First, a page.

KOESTER, David (U Alaska Fairbanks) Internalizations and Representations of Global and Local Perspectives in the Long History of Icelandic-Danish Colonial Relations
The Icelandic independence movement began largely in the early nineteenth century and culminated with the end of the last vestiges of Danish colonial rule in 1944. Denmark's long domination and Icelanders' sustained literary and diplomatic struggle provide a unique view of global and local aspects of colonial rule and anti-colonial activities in an entirely European context. Icelandic national self-awareness goes back to early days of its settlement, over a thousand years ago; defensive nationalism dates to at least the sixteenth century, and strivings for independence go back well over a century. This paper examines the place and history of social theoretic ideas of ethnic national identity in the colonial and anti-colonial politics of Iceland's relations with Denmark. In particular, it examines the intersection of ethnic and political representations of national selves, others and onlooking third parties and the history of the reflexive interweaving of global perspectives in such ideas as Icelanders' portrayals to Danes of European's perceptions of Iceland, or Danish perceptions of European perceptions of Danish treatment of Icelanders. Seemingly convoluted and contrived, perceptions of perceptions of perceptions and portrayals of portrayals of portrayals by and for selves and others are the common stuff of social and political life. In this case, they constitute a focal point for a historical and juridical struggle for independence within both locally and globally oriented ideological movements.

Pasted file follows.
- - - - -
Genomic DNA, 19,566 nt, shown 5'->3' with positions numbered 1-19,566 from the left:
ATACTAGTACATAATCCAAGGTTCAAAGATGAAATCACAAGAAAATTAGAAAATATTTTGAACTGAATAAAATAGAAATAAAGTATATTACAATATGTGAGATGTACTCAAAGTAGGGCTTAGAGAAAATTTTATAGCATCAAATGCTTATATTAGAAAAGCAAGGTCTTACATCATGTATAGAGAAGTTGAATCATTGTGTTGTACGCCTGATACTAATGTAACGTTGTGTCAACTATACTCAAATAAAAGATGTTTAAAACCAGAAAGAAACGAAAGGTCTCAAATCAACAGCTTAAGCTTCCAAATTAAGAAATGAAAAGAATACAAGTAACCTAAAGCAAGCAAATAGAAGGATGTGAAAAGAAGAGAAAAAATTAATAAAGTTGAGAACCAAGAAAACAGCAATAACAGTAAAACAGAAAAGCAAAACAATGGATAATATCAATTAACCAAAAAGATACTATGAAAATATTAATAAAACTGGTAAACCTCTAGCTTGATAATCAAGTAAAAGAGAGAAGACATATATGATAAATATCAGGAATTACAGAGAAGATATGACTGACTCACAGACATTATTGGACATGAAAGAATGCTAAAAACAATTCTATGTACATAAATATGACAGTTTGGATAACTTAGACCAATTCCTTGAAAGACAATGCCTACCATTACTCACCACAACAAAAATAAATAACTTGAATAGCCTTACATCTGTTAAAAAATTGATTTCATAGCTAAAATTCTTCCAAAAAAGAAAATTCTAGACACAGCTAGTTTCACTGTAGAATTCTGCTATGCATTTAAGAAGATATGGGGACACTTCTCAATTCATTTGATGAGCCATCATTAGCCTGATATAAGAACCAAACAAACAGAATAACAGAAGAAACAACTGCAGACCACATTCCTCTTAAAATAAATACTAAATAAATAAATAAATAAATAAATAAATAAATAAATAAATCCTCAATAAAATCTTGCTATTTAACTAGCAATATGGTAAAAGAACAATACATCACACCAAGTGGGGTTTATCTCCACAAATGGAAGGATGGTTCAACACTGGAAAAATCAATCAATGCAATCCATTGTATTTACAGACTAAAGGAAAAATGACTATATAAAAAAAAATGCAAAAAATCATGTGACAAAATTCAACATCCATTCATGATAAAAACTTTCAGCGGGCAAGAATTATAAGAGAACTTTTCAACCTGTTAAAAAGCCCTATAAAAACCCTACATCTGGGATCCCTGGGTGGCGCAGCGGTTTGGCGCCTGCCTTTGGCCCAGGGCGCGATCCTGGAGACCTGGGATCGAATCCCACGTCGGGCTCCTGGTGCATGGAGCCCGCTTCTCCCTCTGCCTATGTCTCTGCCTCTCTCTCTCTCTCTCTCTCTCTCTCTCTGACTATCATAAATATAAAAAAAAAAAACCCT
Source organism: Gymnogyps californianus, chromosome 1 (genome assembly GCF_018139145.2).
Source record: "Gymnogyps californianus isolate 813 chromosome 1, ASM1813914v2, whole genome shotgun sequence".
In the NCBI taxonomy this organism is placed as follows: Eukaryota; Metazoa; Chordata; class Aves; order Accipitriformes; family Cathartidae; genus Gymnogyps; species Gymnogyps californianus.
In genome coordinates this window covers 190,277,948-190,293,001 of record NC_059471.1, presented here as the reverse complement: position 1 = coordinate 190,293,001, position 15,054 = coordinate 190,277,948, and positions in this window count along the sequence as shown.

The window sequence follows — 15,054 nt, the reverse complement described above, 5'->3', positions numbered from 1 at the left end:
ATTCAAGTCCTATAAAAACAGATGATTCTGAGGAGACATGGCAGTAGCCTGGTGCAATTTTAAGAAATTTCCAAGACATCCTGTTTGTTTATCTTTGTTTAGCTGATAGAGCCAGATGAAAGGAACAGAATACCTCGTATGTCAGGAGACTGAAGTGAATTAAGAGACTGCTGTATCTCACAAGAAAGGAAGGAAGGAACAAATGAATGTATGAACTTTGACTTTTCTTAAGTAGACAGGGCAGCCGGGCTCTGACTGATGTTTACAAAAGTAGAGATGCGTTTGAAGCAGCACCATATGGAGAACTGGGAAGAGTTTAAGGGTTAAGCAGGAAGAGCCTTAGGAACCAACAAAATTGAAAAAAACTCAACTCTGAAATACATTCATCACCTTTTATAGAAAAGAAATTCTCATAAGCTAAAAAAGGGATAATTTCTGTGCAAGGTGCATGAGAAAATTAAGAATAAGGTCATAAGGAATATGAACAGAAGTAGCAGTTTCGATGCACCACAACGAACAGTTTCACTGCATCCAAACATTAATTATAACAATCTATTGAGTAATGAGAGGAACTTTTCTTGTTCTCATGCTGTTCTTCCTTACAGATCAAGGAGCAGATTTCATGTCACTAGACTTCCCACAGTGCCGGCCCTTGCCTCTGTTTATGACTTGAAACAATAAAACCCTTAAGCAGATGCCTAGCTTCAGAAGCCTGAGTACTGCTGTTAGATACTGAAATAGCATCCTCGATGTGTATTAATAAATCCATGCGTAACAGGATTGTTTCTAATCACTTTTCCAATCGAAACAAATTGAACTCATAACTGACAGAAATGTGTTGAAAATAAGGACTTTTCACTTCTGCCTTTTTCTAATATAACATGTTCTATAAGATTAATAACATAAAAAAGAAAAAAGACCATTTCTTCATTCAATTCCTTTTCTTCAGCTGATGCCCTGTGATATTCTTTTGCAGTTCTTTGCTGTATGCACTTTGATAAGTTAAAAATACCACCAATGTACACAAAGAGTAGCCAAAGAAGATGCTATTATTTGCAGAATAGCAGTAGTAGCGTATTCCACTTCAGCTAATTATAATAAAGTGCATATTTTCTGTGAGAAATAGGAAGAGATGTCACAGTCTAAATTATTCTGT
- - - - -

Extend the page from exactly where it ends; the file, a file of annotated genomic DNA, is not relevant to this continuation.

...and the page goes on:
keywords: colonialism, Europe, Iceland